linoleum cut on paper / 8 15/16 inches by 8 9/16 inches (image)
Eva Auld Watson met her husband Ernest William Watson [1884–1969] when attending one of his art classes at Pratt Institute in Brooklyn, New York. After marrying in 1911 they spent summers in the Berkshire Hills of western Massachusetts, where they co-founded the Berkshire Summer School of Art. Together they “studied, developed, and applied many of the same block printing techniques; however, Eva’s designs were often more stylized, focusing on rich color and vibrant, harmonious landscapes” rather than more figurative work by Ernest. The distinctive characteristic of their prints is the subtle gradations of color from a single block, which almost guarantees variation within an edition. Ernest Watson also co-founded Watson-Guptill, publishers of art books.
“Gulls and Spray” was issued in an edition of one hundred and fifty by the Albany Print Club for its members. It came to us from one of their descendants.
Christ the King occupies the southeast “church lot” as part of Agincourt’s civic core. In this plat map (one of the first drawings prepared as part of the seminar that resulted in exhibit #1), the Roman Catholic lot is the block just southeast of “The Academy” which itself is immediately east of “The Commons”, one of the two green squares at the center of the original plat. Got it?
The block has an unusual shape and includes lots for both the church and others that are part of the the Southeast Quadrant. That portion owned by the Catholics measures 320 feet N-S and 290 feet E-W, with a corner nicked off. Adjacent buildings include houses to the east and the public library on the south [the red rectangle]. North, across Agincourt Avenue, is the Episcopal Church of St Joseph the Carpenter.
[More to follow]
Despite these troubling times (or possibly because of them), I feel pretty good about the 150th anniversary of Christ the King parish this year and their commitment to add a chapel dedicated to St Ahab. At least a couple generations in Agincourt have grown up unaware that the church had a different name when the parish was founded in 1868.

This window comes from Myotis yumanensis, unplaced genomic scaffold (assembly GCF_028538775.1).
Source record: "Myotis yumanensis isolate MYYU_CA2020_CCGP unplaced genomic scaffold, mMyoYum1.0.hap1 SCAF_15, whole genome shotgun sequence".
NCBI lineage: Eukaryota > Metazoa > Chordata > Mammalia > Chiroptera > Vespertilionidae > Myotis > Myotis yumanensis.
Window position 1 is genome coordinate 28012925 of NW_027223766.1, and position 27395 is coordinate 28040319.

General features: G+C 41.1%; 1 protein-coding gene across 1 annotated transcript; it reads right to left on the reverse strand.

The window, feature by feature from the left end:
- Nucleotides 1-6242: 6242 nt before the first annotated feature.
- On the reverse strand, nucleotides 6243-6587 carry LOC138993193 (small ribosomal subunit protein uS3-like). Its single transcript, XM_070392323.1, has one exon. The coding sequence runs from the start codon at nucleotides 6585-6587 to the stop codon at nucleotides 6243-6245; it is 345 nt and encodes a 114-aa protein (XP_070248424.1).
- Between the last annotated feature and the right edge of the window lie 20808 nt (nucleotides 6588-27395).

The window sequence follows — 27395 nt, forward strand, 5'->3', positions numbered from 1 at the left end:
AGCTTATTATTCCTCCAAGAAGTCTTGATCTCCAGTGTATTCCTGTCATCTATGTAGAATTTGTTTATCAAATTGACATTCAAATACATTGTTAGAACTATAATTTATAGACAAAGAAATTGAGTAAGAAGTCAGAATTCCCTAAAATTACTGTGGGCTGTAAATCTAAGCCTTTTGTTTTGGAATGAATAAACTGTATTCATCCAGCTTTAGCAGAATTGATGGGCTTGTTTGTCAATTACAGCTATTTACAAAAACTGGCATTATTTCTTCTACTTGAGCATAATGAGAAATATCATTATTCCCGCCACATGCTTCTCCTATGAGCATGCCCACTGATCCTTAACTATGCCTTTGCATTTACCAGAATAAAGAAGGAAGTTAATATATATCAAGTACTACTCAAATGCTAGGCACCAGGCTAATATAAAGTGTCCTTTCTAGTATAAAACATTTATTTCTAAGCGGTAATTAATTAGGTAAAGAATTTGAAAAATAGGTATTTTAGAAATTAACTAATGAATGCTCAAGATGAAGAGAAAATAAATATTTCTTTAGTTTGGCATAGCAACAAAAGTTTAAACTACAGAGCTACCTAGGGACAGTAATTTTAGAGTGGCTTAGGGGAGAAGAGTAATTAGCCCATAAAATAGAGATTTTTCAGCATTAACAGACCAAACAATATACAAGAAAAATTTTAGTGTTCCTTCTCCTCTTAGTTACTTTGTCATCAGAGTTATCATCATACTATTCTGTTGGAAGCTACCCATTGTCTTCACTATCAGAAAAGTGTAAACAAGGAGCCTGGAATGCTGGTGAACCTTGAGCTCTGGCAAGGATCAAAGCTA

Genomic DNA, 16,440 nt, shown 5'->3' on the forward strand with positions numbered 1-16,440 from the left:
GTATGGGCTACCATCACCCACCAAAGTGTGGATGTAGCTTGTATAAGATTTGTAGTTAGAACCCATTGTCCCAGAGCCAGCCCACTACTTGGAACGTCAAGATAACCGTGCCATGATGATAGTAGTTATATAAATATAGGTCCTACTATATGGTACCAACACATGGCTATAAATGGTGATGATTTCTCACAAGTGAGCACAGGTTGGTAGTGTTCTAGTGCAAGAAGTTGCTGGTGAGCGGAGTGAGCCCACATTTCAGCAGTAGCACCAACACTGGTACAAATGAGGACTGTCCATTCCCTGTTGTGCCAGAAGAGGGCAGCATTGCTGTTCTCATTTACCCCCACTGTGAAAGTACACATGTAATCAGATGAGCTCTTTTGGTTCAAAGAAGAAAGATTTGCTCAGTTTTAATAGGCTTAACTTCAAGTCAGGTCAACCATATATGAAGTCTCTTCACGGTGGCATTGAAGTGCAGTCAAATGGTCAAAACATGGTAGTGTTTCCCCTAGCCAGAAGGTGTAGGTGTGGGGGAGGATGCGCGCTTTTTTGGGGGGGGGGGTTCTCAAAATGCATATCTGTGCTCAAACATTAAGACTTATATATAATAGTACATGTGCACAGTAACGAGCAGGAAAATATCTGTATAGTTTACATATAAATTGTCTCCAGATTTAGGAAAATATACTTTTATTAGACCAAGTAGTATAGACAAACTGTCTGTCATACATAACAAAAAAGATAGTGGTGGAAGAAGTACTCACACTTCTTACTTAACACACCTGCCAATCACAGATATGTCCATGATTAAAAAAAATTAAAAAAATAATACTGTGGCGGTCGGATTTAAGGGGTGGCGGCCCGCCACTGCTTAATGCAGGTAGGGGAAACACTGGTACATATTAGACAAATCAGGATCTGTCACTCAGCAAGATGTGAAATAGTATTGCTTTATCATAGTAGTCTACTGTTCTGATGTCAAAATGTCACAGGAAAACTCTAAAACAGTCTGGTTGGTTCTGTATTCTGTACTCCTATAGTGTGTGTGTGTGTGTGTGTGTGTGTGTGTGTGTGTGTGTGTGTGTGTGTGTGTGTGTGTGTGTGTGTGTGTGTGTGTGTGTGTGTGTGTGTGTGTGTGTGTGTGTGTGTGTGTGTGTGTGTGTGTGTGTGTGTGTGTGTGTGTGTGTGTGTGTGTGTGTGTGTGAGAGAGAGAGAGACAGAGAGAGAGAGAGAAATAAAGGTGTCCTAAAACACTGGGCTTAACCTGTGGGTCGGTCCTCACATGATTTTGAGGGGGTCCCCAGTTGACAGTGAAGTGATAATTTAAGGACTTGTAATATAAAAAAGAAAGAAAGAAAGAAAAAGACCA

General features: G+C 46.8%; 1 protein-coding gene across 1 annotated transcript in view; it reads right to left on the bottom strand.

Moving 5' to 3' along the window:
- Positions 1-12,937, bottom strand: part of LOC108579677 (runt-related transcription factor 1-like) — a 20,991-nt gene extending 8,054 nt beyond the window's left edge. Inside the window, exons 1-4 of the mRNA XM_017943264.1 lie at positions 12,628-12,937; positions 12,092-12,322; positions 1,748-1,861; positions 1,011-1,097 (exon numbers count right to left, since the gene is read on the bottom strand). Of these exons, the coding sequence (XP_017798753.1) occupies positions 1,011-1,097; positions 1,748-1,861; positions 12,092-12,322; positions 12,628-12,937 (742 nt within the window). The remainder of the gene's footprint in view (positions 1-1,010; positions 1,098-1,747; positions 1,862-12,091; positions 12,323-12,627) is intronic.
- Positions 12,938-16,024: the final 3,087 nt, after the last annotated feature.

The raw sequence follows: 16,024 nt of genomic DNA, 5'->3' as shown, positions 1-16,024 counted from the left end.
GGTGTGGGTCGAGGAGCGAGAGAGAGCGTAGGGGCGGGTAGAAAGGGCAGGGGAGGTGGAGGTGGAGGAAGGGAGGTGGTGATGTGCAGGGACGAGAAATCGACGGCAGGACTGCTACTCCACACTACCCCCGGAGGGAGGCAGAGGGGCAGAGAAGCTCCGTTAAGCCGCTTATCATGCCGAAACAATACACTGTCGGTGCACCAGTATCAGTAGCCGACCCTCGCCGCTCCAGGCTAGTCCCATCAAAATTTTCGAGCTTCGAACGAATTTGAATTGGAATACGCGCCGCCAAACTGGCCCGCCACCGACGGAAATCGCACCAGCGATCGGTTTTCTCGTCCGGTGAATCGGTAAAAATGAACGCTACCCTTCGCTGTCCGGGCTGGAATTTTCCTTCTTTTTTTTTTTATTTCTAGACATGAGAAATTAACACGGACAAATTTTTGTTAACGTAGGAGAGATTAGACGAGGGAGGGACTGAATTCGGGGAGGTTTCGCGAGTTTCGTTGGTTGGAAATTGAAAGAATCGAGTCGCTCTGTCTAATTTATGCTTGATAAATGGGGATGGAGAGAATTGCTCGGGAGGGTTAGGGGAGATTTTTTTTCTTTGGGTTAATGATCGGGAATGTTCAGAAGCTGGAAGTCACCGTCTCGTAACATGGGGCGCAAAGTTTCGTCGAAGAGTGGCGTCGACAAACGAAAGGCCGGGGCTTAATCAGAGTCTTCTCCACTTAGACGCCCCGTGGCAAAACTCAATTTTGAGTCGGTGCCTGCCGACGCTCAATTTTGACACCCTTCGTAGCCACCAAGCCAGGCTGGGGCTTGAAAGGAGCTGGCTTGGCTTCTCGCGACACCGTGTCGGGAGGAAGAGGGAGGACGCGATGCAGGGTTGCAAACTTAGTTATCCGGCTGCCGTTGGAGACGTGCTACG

Our friend Jonathan Rutter is creating an icon of St Ahab—painted as a traditional representation of Orthodox saints and martyrs—and I’m pleased to report that fifteen third-year architecture students are undertaking the design of the chapel that will house it. And all of that will form a major component of the next Agincourt exhibit. If I have any negative reaction to all this, it’s probably that ending my teaching career will eliminate any opportunity to repeat the experience. Students have been the mainstay of this project; their creative enthusiasm is infectious, and it has surely infected me. I’ll be sorry to find distance between me and them—particularly if I’ve put it there.
[From the Community Collection, a public trust in Agincourt, Iowa]
O’CONNOR, Thom (American / born 1937)
etching on paper / 5 3/4 inches x 4 7/8 inches (image)
etching on paper / 3 3/4 inches by 2 5/8 inches (image)
Thom O’Connor has focused on the portrait in his early career. We are fortunate to have two new additions — “The Witch” and “GB” — bringing the total to fourteen (four individual and a suite of ten). All are representative of his work in the 1960s. They make an interesting comparison with the similar etchings of artist Robert Marx.